The research team identified that almost 20% of retirement village residents are moderate-to-severely frail and 45% are mildly frail. Frailty is a significant factor when assessing the needs of older residents. In the year before the baseline assessment, frailty was associated with hospitalisations, and also points to the increased risk of acute hospitalisations, entry to aged residential care, and death at the follow up assessment. For example, 79% of those who were moderate-to-severely frail had an unplanned hospitalisation over the follow-up period.
Some of the results obtained in this study illustrate some important findings which warrant further investigation and investigation, such as the potential value of retirement villages with on-site clinics, and the potential identification and intervention of the of very high risk (e.g. moderate-severely frail) to potentially reduce poor health outcomes.
The team’s research also showed there were few non-European residents residing in retirement villages. They identified potential issues of equity: not only in accessing retirement villages but also potentially also to the long-term care facilities many of these villages have on site. From this project, researcher Dr Joanna Hikaka received an HRC Research Activation Grant to address equity issues in the way Māori and non-Māori access residential aged care.
The Frailty Index could be applied to all people having an interRAI assessment, ideally leading to direct referral of those individuals with high frailty scores to a geriatrician/frailty team who could provide an individualized management plan.
The Frailty Trajectories study has potentially far-reaching impact. The Frailty Index could be applied to all people having an interRAI assessment, ideally leading to direct referral of those individuals with high frailty scores to a geriatrician/frailty team who could provide an individualized management plan. On an individual level, understanding where someone is on the frailty spectrum can help make decisions regarding interventions that carry significant risks (e.g. chemotherapy, surgery).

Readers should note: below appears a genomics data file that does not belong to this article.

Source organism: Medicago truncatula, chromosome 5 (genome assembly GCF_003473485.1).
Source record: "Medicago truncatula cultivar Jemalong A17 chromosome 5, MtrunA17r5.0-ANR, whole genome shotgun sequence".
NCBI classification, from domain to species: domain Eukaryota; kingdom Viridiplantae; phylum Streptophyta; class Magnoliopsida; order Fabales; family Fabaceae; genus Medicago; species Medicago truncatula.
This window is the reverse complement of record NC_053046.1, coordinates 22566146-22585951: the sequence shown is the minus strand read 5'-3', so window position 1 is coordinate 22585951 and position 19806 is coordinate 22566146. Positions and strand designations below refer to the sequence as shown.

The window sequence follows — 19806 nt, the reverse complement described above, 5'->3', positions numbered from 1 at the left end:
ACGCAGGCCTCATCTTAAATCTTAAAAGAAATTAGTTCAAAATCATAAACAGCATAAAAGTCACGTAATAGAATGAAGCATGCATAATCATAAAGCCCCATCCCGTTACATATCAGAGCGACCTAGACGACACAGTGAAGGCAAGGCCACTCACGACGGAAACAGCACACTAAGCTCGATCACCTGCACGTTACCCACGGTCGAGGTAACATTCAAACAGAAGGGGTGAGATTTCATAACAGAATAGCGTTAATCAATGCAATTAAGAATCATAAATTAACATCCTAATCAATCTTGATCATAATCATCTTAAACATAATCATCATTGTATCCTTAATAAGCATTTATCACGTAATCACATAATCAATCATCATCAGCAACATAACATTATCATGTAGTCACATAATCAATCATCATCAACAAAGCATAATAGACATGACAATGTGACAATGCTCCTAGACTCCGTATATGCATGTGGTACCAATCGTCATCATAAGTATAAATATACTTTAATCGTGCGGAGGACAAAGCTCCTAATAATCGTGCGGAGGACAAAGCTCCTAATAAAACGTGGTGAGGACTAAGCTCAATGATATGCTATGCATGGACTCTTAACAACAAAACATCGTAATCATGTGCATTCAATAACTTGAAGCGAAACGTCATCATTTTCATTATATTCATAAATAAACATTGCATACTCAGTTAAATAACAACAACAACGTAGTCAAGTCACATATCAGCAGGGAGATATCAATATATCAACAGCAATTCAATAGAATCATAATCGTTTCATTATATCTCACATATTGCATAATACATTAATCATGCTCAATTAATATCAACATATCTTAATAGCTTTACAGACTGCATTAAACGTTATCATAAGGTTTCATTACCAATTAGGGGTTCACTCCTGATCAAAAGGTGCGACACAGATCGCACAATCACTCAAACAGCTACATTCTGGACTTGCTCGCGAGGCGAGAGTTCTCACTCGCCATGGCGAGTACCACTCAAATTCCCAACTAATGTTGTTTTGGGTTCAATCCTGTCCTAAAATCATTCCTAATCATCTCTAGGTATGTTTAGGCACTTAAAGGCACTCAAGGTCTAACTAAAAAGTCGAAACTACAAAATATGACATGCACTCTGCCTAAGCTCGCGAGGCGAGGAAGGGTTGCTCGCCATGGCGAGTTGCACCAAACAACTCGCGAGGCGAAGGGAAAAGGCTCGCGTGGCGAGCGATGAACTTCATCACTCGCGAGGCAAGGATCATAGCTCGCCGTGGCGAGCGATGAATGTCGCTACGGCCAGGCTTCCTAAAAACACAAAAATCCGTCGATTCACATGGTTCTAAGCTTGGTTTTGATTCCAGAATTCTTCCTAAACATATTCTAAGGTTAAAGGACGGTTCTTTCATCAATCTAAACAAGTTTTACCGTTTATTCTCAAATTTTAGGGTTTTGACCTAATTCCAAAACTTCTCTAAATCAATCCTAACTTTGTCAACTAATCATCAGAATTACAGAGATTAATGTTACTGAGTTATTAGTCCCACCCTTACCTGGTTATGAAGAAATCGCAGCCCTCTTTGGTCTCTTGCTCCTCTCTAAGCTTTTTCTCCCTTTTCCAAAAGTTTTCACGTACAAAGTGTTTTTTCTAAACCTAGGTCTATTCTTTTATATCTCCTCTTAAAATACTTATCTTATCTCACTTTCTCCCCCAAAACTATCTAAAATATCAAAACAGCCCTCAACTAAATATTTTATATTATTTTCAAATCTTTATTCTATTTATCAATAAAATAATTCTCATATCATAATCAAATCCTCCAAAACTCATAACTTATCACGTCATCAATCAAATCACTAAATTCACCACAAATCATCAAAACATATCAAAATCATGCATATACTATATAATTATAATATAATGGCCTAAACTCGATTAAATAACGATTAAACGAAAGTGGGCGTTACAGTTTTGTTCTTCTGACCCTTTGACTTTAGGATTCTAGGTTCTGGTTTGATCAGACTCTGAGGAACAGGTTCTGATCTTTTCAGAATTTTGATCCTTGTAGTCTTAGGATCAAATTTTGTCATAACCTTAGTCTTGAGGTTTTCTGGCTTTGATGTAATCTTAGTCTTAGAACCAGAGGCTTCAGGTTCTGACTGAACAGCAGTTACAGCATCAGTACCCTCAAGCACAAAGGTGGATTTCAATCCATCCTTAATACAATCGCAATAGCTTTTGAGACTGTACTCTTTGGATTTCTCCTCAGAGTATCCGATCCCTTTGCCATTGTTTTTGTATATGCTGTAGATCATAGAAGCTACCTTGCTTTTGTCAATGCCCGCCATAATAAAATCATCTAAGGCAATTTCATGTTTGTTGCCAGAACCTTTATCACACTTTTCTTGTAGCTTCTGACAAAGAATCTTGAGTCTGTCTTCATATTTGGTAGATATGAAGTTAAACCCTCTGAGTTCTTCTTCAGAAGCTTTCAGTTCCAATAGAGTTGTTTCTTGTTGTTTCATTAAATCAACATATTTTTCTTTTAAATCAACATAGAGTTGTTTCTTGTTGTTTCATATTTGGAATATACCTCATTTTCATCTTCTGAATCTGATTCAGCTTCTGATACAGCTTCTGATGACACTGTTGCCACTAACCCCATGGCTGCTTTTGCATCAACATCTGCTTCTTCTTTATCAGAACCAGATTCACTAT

From a population standpoint, it would also allow frailty to be measured and compared across different parts of Aotearoa, so policymakers can develop appropriate infrastructure, funding, and support to areas with greater need. There is also potential for this to be explored further by private companies, such as village operators, allowing the companies to better understand the needs of their residents in different facilities (e.g. the need for an on-site health clinic).
The potential for internationalization is significant. As interRAI is used increasingly internationally, therefore using the Frailty Index would allow direct comparisons of frailty and frailty trajectories around the world. The research team has entered into a formal collaboration agreement with Dr Nancy Peele and Professor Ruth Hubbard from the University of Queensland, two highly respected academics with significant research experience in frailty. The collaboration will investigate and compare frailty in the populations in Australia and Aotearoa New Zealand.
Many study participants were very enthusiastic and expressed enjoyment in participating in this study, mostly for altruistic reasons. With such willing participants and targeted research, we now know much more about the lives of those living in retirement villages, their unmet needs, and ways to potentially improve their quality of life. This will help residents stay healthier for longer and avoid premature entry into aged care facilities.